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Trolling tactics aid anglers in hoping to land big catch


Just as a golfer utilizes a variety of clubs in tackling the golf course so, too, does an angler need a variety of techniques to effectively work a body of water.

While Phil Mickelson uses drivers, irons, wedges and putters, an accomplished angler turns to casting, bobber fishing, drifting, anchoring and trolling for the varied conditions he or she encounters.

Here is a look at the basics of trolling. Hopefully, these tactics will help to improve your catches this season when trolling is the technique of choice.


Trolling offers a number of advantages for the angler.

First, the technique works on a variety of waters from small rivers to the Great Lakes and for a variety of species from Adirondack brook trout to St. Lawrence River muskellunge.

Because so much water is covered, trolling can be the quickest technique for “learning” a body of water and for finding fish. From another perspective, trolling helps to identify unproductive areas, too.

When strong winds or currents make casting, drifting or anchoring ineffective, trolling is the way to go.

Under these and other conditions, this technique allows for a presentation of multiple lures at a variety of depths, and lures stay in the water for extended periods.


Boat control is the key to effective trolling, and anglers have an array of choices in controlling their boat.

Among those choices are the main motor, kicker motor, electric motor, oars, and drift socks. Skillful use of these tools allows for proper lure presentation regarding depth, speed, and proximity to structure.

When forward movement is too fast for good presentation, back trolling is recommended.

Back trolling is especially effective when the situation calls for a vertical presentation such as jigging or dragging a crawler harness close to bottom. The general rule says to troll into the wind and current, but exceptions do exist.

Boat control also means putting the boat in fish-holding spots so charts and depth finders or GPS units are musts.

Rather than trolling blindly, an experienced angler will maneuver his boat along such structures as mid-lake shoals, weed lines, drop-offs, points, steep-breaking shorelines, channels and deep holes.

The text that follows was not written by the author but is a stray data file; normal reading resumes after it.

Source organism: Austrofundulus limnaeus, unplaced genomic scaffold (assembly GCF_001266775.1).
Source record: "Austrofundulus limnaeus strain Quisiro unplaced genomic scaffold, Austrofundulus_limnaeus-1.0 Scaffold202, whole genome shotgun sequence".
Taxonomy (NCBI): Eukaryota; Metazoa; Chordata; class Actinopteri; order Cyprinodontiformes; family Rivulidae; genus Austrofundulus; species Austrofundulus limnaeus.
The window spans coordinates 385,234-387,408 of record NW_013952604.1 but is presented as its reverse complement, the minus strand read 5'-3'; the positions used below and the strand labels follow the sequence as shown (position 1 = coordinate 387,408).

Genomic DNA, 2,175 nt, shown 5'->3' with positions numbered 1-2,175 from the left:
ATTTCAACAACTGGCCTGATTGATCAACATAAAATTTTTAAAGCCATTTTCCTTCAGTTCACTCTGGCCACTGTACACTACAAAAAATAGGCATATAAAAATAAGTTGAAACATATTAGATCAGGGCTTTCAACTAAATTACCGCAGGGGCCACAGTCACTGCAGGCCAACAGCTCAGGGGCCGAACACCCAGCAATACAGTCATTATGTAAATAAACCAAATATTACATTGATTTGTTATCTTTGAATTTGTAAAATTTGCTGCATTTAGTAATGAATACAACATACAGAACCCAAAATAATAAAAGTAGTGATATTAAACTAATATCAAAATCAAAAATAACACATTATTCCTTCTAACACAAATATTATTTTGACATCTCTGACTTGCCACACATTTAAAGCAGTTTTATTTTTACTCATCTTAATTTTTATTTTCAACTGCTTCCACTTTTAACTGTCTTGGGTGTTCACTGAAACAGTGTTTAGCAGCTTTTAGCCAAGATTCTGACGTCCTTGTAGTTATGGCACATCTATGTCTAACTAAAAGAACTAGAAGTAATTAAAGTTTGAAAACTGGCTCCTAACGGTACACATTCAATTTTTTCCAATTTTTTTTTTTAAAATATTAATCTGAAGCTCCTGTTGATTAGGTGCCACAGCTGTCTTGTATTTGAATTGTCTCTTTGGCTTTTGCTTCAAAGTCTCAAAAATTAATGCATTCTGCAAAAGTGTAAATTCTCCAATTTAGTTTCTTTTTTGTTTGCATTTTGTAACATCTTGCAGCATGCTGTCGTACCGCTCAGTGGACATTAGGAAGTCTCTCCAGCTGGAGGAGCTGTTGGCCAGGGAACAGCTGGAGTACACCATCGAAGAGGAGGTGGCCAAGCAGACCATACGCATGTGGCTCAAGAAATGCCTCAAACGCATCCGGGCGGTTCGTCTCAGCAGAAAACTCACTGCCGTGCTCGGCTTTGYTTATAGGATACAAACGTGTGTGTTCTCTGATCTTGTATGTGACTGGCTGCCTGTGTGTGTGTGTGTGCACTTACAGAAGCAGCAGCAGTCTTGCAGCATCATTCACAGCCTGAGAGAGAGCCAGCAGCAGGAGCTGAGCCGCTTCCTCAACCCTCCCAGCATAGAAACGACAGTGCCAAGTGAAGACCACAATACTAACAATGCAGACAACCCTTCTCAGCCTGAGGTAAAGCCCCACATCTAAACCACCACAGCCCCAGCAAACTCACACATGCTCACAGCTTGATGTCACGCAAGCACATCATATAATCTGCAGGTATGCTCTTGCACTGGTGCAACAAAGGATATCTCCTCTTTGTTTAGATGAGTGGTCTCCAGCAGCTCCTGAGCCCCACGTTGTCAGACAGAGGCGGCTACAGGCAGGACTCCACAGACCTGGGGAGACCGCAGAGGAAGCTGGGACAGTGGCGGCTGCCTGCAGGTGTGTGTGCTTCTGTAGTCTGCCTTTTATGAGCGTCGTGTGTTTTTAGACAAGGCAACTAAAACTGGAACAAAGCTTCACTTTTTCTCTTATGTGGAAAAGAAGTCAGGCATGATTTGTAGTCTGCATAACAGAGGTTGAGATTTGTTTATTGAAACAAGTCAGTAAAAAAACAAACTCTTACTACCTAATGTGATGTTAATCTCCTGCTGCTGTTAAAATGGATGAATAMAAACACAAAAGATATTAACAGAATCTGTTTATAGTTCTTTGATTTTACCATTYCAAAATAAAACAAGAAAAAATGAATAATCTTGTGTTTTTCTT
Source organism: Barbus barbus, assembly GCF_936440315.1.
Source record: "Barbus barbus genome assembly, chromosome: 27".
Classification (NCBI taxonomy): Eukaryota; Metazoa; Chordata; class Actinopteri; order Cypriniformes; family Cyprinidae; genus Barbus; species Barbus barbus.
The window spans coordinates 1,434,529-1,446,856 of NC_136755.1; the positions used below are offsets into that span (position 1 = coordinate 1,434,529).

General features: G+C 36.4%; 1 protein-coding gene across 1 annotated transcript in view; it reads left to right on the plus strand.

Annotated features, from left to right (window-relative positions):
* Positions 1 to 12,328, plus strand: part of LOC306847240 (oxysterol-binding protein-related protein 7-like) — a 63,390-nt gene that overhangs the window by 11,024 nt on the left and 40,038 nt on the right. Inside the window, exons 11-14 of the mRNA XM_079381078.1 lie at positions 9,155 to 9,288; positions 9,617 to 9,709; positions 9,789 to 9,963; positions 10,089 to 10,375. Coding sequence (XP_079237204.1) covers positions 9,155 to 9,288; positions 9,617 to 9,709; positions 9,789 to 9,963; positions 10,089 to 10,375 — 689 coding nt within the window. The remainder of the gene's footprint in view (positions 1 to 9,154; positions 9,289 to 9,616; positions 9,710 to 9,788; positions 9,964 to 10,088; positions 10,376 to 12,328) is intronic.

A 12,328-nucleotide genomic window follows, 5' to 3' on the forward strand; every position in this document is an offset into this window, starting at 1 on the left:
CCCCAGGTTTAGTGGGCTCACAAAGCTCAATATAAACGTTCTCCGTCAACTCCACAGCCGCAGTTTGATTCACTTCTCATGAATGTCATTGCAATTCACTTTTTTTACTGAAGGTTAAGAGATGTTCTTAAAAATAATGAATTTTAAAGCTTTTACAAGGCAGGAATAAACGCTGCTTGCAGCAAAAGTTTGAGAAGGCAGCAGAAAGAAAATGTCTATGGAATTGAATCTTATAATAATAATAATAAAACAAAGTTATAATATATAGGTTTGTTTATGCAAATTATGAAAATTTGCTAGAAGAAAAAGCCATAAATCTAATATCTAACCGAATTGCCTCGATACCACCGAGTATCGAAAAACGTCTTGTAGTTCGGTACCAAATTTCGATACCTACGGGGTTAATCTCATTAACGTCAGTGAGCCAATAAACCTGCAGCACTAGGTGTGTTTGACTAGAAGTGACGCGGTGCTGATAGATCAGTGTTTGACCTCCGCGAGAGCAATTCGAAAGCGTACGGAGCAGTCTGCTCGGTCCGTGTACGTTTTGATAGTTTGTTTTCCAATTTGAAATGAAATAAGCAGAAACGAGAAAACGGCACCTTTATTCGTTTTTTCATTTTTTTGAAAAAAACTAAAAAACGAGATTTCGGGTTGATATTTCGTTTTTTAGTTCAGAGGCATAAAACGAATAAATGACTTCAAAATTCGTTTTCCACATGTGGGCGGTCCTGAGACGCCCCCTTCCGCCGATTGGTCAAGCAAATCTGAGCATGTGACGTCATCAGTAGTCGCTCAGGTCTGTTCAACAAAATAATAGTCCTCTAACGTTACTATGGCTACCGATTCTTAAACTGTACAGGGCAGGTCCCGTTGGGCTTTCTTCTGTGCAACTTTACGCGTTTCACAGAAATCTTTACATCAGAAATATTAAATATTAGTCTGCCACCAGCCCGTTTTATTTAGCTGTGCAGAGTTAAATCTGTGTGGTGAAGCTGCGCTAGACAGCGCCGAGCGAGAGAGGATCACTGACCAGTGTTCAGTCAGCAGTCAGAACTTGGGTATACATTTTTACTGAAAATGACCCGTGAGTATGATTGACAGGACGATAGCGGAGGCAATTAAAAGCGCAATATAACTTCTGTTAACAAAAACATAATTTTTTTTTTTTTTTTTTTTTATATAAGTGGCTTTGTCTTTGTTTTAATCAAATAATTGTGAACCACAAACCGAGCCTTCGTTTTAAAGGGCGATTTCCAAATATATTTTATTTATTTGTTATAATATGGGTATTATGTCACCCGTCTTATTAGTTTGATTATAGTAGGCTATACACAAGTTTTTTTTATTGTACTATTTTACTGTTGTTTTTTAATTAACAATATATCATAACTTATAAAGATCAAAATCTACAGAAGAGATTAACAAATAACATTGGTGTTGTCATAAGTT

Temperature probes can assist in locating the thermocline or areas with a targeted water temperature.


Depth, speed and feel are the three important factors in lure control.

Regarding depth, the key is to get the lure into the fish zone. An array of tools exists for getting lures to the desired depths, and among those tools are downriggers, in-line sinkers, attachable weight systems, bottom bouncers, lead-core and wire lines and line-counter reels.

Manuals are even available that detail depths achieved by various lures with various pound-test lines.

The wide range of diving plugs also aids in selecting a lure that will reach the desired depth. A general rules says that greater depth can be achieved by letting out longer lines.

Lures must be run at a speed that allows them to perform effectively. When trolled too fast, plugs will run off to the side. When trolled too slowly, spoons, spinners and crankbaits will perform in lackluster fashion.

A good way to check that boat speed is appropriate for lure action is to visually inspect the lures while they are running at boat-side. A general rule says that increased speed will lift a lure while a slower speed increases lure depth.

Feel is just as important in trolling as it is in jigging. An angler wants to “feel” the thumping or vibration of the lure at line’s end. Modern, low-stretch lines are effective in feeling that a lure is working properly. Even when rods are placed in holders, anglers can detect proper lure action by observing the pulsing rod tip.


Once fish are located, be sure to rework the area. Consider approaching any structure from different directions as strikes will often occur in one direction but not the other. If a particular area is crowded, move to an adjacent spot as excessive traffic can shut the fish down.

Trolling in an s-pattern will increase the number of strikes over a straight-line troll. Strikes can also be induced by periodically putting the motor in neutral or giving a slight acceleration to change lure speed and action.

Working a rod manually by pulling it forward, dropping it back, raising it up, lowering it into the water changes lure action and induces strikes, too.

Well-placed rod holders allow for the use of multiple rods, and quality swivels prevent line twist and enhance lure action. Naturally colored lures work best in clear water while brighter ones perform well in stained lakes and rivers.

Warm water temperatures call for faster trolling speeds while a slower presentation works better in cold water. Under sunny conditions and in clear water, troll deep; fish shallower on overcast, windy days and in stained waters. Low-light periods of morning and evening are good trolling times just as they are for the utilization of other techniques.


Monday: Lisbon Sportsmen’s Club hosts Trap and Skeet Shooting at Pray Rd. Property at 5:30 p.n.

Saturday: Sporting Clays Shoot at Black Lake F&G Club at 9 a.m.

Saturday: Nick Bergman Memorial Bass Tournament at Hooper’s Marina (481-7286 or 481-3815).

July 14: Spey Casting Seminar at Pineville Boat Launch on Salmon River (

July 27-28:Trapper Safety Course at Massena R&G Club (Pre-register at 389-5096).

July 28-29; St. Lawrence County third annual Trappers Rendezvous at Massena R&G Club (389-5096).

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